in psychic suspense

Interview with Carrie Bedford author of “The Aura”

the aura coverBOOK BLURB


Life spins out of control for London architect Kate Benedict when suddenly, she sees a dancing aura above certain people’s heads that seems to signal death. Suddenly she’s psychic It can’t be! Psychic’s not acceptable in her circle, where the supernatural is strictly for the superstitious. And yet…people are dying. People close to her.

Kate’s tentative attempts to talk about her new-found metaphysical gift are met with eyerolls, so much so that she can’t even tell the nice Scotland Yard detective who’s investigating the death of a close friend, Rebecca Williams. And now Rebecca’s neighbor has an aura!

So what’s Kate to do but try to save him by turning detective herself? A break-in and attack on her boy friend confirm that the murderer’s catching on that Kate knows too much. But he (or maybe she) has no idea that what Kate knows is a little on the paranormal side.

Fans of traditional British mysteries (and female sleuths) will love watching competent, reasonable Kate try to harness supernatural abilities she not only doesn’t understand, she doesn’t even believe in! And those who love international mysteries will particularly enjoy the vivid scenes in Italy, where the story begins and, in some ways, ends.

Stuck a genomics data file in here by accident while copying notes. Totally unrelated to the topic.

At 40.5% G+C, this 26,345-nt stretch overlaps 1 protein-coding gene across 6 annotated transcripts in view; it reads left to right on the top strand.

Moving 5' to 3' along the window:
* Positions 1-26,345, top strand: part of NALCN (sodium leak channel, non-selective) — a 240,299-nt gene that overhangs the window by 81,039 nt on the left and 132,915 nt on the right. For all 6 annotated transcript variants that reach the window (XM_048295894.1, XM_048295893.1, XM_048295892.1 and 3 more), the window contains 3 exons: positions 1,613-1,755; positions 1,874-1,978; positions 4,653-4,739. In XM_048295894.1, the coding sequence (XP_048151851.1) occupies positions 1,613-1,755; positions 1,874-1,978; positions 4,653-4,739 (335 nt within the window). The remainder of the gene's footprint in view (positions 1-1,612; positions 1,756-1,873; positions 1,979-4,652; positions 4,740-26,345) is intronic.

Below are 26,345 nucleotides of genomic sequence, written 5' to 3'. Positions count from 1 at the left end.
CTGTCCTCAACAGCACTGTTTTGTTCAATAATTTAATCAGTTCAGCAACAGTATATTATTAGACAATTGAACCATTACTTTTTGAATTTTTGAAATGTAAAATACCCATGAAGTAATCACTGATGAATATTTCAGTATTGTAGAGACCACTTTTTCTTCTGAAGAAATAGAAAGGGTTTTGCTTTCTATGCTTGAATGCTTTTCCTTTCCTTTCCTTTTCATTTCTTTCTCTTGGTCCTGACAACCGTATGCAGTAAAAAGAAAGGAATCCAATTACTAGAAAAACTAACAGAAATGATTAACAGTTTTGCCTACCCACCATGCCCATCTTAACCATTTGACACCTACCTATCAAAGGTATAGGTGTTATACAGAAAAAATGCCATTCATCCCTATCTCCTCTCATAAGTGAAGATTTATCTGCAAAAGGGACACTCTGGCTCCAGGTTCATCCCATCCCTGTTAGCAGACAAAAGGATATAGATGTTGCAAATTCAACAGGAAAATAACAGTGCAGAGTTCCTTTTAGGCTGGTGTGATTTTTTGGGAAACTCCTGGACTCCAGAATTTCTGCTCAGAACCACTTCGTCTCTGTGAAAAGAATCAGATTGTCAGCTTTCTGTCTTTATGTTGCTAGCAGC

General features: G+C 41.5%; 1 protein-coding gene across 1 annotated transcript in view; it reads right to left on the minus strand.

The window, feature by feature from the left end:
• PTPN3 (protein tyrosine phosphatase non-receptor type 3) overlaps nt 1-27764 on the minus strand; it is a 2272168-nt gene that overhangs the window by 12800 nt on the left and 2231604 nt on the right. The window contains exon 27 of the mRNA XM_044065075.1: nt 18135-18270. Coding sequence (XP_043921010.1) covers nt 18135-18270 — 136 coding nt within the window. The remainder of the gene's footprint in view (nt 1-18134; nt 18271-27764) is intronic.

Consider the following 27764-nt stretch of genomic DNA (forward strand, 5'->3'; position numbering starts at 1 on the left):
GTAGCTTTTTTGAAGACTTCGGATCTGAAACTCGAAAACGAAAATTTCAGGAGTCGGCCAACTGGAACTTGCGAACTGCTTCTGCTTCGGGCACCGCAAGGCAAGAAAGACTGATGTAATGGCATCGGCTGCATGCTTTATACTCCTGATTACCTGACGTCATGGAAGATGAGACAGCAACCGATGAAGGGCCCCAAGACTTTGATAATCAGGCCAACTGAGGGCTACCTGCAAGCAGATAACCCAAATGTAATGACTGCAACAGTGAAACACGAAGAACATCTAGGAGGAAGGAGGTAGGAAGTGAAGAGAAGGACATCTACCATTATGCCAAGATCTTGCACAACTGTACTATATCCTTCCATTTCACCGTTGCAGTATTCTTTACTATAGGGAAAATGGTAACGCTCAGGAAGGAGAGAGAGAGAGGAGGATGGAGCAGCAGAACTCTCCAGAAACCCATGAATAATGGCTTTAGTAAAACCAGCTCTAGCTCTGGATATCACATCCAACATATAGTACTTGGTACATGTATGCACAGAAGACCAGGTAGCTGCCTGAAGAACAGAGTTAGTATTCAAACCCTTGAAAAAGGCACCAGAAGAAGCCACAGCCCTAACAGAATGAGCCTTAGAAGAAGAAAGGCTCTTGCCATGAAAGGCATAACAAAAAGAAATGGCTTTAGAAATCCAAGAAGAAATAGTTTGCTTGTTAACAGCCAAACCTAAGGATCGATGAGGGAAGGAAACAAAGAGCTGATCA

WHO ELSE WILL LIKE IT: Anyone looking for a new, fresh female sleuth, as well as fans of paranormal suspense, traditional (yet not too cozy) stories, contemporary British women detectives like the ones found on the BBC’sROSEMARY AND THYME and MURDER IN SUBURBIA, and mysteries with a metaphysical twist, like Kay Hooper’s Bishop Files series, Iris Johansen’s THE PERFECT WITNESS, and Heather Graham’s Krewe of Hunters books.

“Carrie Bedford is a real find, and The Aura is engaging paranormal suspense … Bedford is a fine writer, an accomplished novelist, and a terrific storyteller whose characters ring true and pull us deep into the mystery.” -Shelley Singer, author of the Jake Samson-Rosie Vicente mystery series and Torch Song, first in the Blackjack near-future thriller series.


carried bedford author picture


1. Did you do any kind of research to determine the details of your characters’ lives / lifestyles?

Yes, lots. I enjoy the research component of writing and it is also the perfect excuse to not actually write! For my first book, which is historical fiction, I spent years, really, to gather all the information. For The Aura, the research was less intense, more focused on things like checking geographical details, or learning how an architectural firm works. The Aura sequel takes place in a medical setting, so I’ve done lots of research on hospitals, morgues and the pharmaceutical industry.

2. The best book/s you ever read?

I’m not sure I can point to just one. I have eclectic tastes. I’ll read anything from Shakespeare to Clancy and my kindle is crammed with books that I think are brilliant: Bel Canto by Ann Patchett, The Woman in White by Wilkie Collins, A Passage to India by E.M. Forster, most of the Brontes’ books, The Name of the Rose by Umberto Ecco, anything by Arturo Perez-Reverte. Recently, I read Anthony Doerr’s All the Light We Cannot See and Adrian J Walker’s End of the World Running Club.